Tom Jones has always been better than the average music snob has been willing to acknowledge. Even when he was making his living as the greatest of all Las Vegas lounge lizards, he had craft, passion, and a desire to deliver for his audience that put his peers to shame. At the age of 75, he's not only singing with all the force, power, and authority he commanded in the '60s and '70s, but he's making the best and most ambitious recordings of his career.
You can always rely on Sir Tom Jones for a touch of class, whether he’s mentoring leather-lunged hopefuls or belting out standards on a Vegas stage. It’s been interesting, then, to watch his self-reinvention as a rootsy, gospel-tinged R&B man. Long Lost Suitcase is the third album in this phase and possibly the most interesting as it’s released simultaneously with the autobiography Over The Top And Back.
Few artists can claim to have spanned as much musical terrain as Tom Jones. Born in humble circumstances to a poor Welsh mining family, he became a teen sensation in the mid-‘60s, an unabashed crooner whose ponytail bedecked image and unapologetic sex appeal reaped several early hits, among them, “What’s New Pussycat”, “Delilah”, “Green, Green Grass of Home”, and “She’s a Lady”, prime examples of the three dozen or so chart toppers that helped establish him as an international star. An Order of the British Empire and knighthood from Queen Elizabeth, as well as a Grammy for Best New Artist of 1966, an MTV Video Music Award in 1989 and a pair of Brit Awards accorded him in 2000 and 2003 further attest to his outstanding accomplishments.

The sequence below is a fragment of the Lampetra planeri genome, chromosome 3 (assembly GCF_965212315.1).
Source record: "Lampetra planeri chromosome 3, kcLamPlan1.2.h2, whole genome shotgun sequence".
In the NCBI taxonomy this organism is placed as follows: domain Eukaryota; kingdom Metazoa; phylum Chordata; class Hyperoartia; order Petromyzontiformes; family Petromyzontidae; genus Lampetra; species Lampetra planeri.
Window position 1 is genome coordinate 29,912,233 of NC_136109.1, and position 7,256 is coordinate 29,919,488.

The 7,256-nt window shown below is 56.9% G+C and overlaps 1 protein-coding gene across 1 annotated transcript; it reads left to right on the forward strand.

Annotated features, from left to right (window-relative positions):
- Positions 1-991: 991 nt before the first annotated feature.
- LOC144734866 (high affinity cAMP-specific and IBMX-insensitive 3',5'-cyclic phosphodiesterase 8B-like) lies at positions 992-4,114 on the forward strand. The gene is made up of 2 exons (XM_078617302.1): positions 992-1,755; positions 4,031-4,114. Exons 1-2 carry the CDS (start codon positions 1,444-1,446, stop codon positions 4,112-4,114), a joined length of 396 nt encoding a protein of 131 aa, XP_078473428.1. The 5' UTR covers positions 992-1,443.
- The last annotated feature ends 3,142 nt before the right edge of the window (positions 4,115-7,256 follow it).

Tom Jones has entered the era of his pop career during which he focuses on covers, flipping his way through the songbook and filtering the contents through his hip-swivel of a voice. Well, to be fair, he’s been riding on the “charisma and covers” plan for quite some time, making his return to the spotlight with 1999’s covers album, Reload, among others. While in other hands that kind of unoriginal goofiness can be shrugworthy at best or frustrating at worst, Jones’ guileless enthusiasm makes the whole exercise kind of charming.
Tom Jones’s 2010 album, Praise and Blame, kickstarted the veteran’s late-career transition from hip-swivelling lothario to sombre, gravitas-laden balladeer via a series of stripped-down confessionals. There are plenty more of those here, as Pontypridd’s finest, now 75, takes on songs by the likes of Willie Nelson and Hank Williams. In Gillian Welch’s stark, surging electronic Elvis Presley Blues, Jones addresses his late friend’s death, “all alone in a long decline”.